Jesus was, in the eyes of men, a “ tender,” sickly, or despised plant. He was "rejected of men.” Nothing in him called for the admiration, or elicited the delight of unrenewed humanity. No earthly grandeur, or carnal pomp, or worldly splendour marked his career. The very fact that he stooped so low, lost men to save, made many despise and reject him. Such would willingly have been redeemed by one of the world's great ones; but to be saved by “ the carpenter's son,” that they could not brook. To the very letter was Isaiah's prophecy concerning him fulfilled, “ He shall grow up before him as a tender plant, and as a root out of a dry ground : he hath no form nor comeliness : and when we shall see him, there is no beauty that we should desire him." But notwithstanding the fact that evil men have rejected, and still do, and will reject him, he is, to every enlightened sinner, a plant of renown." “I," saith the Lord, “I will raise up for them [i. e. his own people) a plant of renown.” In the sight of God, and that of everyone of his people, Jesus is truly a plant, lovely, and much to be desired.

“Let the world deride or pity,

Such will glory in his name.” As a plant of renown, Jesus is an exotic. He is a foreign plant; not entirely, although partially, is he the production of this world of ours. He came from heaven, and to heaven he has returned. He is now in the presence of his Father and our Father, of his God and our God. The plants of foreign and far off climes are rare; they excite a great deal of admiration, and draw numbers to gaze upon them. So our Jesus is rare, wonderful, and attractive. All who experimentally know him can say,

“When I saw him,-gazed on him admiring,

Then my resurrection morning broke,
Heavenly zephyrs o'er me breathed inspiring,

And a new and blessed life awoke.
In a vision, I beheld ascending,

First a stem, and then a fragrant flower,
Feeble in itself, yet earthward bending,

Yet upheld by more than earthly power." Jesus is “ a plant of renown,” for he is a choice plant. Choice plants are of great value. Almost fabulous prices, both in ancient and modern times, have been given for plants of this character. But the price of Jesus, who can tell ? Nay, he is beyond all price ;

“Solid gold cannot be given for him,

Nor silver be weighed for his purchase ;
He cannot be ght for the ingot of Ophir,

For the precious onyx, or the sapphire.”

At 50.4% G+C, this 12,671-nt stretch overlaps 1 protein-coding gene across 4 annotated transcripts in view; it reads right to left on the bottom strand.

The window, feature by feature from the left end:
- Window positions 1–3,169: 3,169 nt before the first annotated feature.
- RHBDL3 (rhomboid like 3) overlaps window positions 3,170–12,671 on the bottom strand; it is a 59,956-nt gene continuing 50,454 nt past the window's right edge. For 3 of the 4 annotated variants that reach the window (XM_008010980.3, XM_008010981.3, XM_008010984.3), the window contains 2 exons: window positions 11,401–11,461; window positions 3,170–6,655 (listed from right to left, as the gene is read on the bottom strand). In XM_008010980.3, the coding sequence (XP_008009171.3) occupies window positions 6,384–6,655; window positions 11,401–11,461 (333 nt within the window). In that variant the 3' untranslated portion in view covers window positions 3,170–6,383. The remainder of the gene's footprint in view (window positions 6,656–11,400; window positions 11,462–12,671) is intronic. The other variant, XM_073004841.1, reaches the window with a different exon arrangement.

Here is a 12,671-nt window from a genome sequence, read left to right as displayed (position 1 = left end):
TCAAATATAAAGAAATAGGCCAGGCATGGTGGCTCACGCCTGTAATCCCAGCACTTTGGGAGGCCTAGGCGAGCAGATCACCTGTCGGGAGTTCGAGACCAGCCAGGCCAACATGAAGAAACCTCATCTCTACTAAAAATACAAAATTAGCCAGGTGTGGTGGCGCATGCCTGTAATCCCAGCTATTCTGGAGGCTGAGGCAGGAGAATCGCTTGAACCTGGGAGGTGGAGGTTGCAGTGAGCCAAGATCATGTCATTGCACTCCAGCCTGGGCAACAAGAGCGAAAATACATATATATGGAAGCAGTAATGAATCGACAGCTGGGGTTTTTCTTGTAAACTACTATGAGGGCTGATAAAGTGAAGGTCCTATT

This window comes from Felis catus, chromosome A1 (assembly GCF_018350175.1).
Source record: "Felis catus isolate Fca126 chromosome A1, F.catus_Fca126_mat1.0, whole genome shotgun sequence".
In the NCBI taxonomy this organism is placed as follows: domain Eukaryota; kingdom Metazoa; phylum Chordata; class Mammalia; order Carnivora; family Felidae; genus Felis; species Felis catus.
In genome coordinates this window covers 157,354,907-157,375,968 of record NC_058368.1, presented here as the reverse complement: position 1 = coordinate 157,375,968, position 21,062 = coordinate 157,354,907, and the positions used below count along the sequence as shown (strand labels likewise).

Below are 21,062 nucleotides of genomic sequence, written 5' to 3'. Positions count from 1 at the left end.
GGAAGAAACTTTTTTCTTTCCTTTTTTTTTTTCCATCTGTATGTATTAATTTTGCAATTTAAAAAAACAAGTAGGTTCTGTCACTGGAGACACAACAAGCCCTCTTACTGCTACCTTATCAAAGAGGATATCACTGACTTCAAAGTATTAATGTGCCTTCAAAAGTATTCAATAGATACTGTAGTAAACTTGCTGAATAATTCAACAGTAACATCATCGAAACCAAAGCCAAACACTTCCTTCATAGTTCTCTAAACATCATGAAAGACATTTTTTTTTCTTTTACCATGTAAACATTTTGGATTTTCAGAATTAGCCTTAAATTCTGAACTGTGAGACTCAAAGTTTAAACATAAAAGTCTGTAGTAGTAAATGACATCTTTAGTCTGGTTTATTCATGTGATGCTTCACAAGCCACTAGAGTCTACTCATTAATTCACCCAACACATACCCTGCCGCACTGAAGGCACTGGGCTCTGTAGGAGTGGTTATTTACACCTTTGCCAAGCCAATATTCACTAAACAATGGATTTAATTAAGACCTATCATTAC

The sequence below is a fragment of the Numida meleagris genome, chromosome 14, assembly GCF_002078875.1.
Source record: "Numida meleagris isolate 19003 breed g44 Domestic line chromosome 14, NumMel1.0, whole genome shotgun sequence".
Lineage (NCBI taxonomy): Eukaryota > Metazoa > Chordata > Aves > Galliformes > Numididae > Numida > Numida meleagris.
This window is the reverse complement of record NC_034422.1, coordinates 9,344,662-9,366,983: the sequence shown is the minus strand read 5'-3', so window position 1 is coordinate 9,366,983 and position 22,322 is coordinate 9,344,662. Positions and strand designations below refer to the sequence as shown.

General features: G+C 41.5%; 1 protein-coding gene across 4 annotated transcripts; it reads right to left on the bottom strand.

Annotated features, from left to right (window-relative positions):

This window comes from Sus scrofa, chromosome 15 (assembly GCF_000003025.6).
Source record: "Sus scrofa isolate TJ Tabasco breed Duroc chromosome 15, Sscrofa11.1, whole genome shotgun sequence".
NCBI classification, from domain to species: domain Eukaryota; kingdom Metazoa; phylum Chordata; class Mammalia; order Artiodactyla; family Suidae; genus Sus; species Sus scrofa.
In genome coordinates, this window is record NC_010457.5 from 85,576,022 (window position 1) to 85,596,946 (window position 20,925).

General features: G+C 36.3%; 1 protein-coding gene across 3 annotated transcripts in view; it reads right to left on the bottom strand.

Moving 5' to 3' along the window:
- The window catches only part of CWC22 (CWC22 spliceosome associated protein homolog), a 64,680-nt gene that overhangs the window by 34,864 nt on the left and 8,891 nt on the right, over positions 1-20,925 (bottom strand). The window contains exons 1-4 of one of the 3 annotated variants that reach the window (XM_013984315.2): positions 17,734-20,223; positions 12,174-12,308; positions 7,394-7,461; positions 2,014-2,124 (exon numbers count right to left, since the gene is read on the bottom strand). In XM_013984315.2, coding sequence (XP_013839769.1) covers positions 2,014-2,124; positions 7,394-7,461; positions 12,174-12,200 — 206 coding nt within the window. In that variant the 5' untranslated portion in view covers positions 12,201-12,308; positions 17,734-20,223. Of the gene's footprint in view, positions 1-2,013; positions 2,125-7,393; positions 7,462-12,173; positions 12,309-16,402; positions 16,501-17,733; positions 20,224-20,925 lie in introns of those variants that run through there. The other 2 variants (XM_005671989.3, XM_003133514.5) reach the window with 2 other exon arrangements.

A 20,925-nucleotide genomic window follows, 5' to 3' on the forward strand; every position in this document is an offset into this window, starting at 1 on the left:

He is "the chief among ten thousand," the "altogether lovely."

Again, Jesus is "a plant of renown," inasmuch as he is a prolific plant. All plants have the power of propagation ; but when this power is possessed in an extraordinary degree, it is much spoken of. How small was the commencement of his kingdom!—how wide-spread its influence now! We love to anticipate that day, when “

a great multitude, which no man could number, of all nations, and kindreds, and people, and tongues,” shall stand before his throne, in saintly raiment clad. And all these will be the fruit of his passion. From him shall spring plants of God's right-hand planting so many as the stars of the sky in multitude, and as the sand which is by the sea shore innumerable.”

As a plant of renown,” Jesus is fragrant. There are some plants very beautiful to look upon, which nevertheless emit an unpleasant odour. Not so is it with Jesus. His name “is as ointment poured forth.” It is said that fragrant plants exude most scent when bruised. So has it been with our Saviour. We should not have known half the sweetness of his name, nor half the preciousness of his perfume, had he not been“ bruised for our iniquities.” “My friend is to me a bundle of myrrh, that lies all night upon my breast.”

As “a plant of renown,” Jesus is also a medicinal plant. Wonderful healing properties are found in plants ; but our Redeemer is, in this respect, the most wonderful of all. He is the “ balm of Gilead.” He cures not only diseased bodies, but sin-sick souls also. Men, covered with guilt's leprosy, have only to apply to him, and they will be made whole.

“Jesus, the plant of old renowned,

Whose sacred leaves are healing found;
Throughout the world we'll tell of thee,

For thou art life's fair healing Tree." Yes, Jesus, we will tell of thee! Thou art the good and the great Physician. To others, thou mayest be“ a tender plant;" to us thou art truly “ a plant of renown.”

Braunston, Rugby.

Gleanings.

FOR THE YOUNG.

THE ENQUIRY.

" Then can no one go to heaven ? "

“BLESSED be God, mercy has found

a means by which even sinners can be “ Did you think that you could ever be saved ! Sin is the burden which weighs worthy of heaven ?”–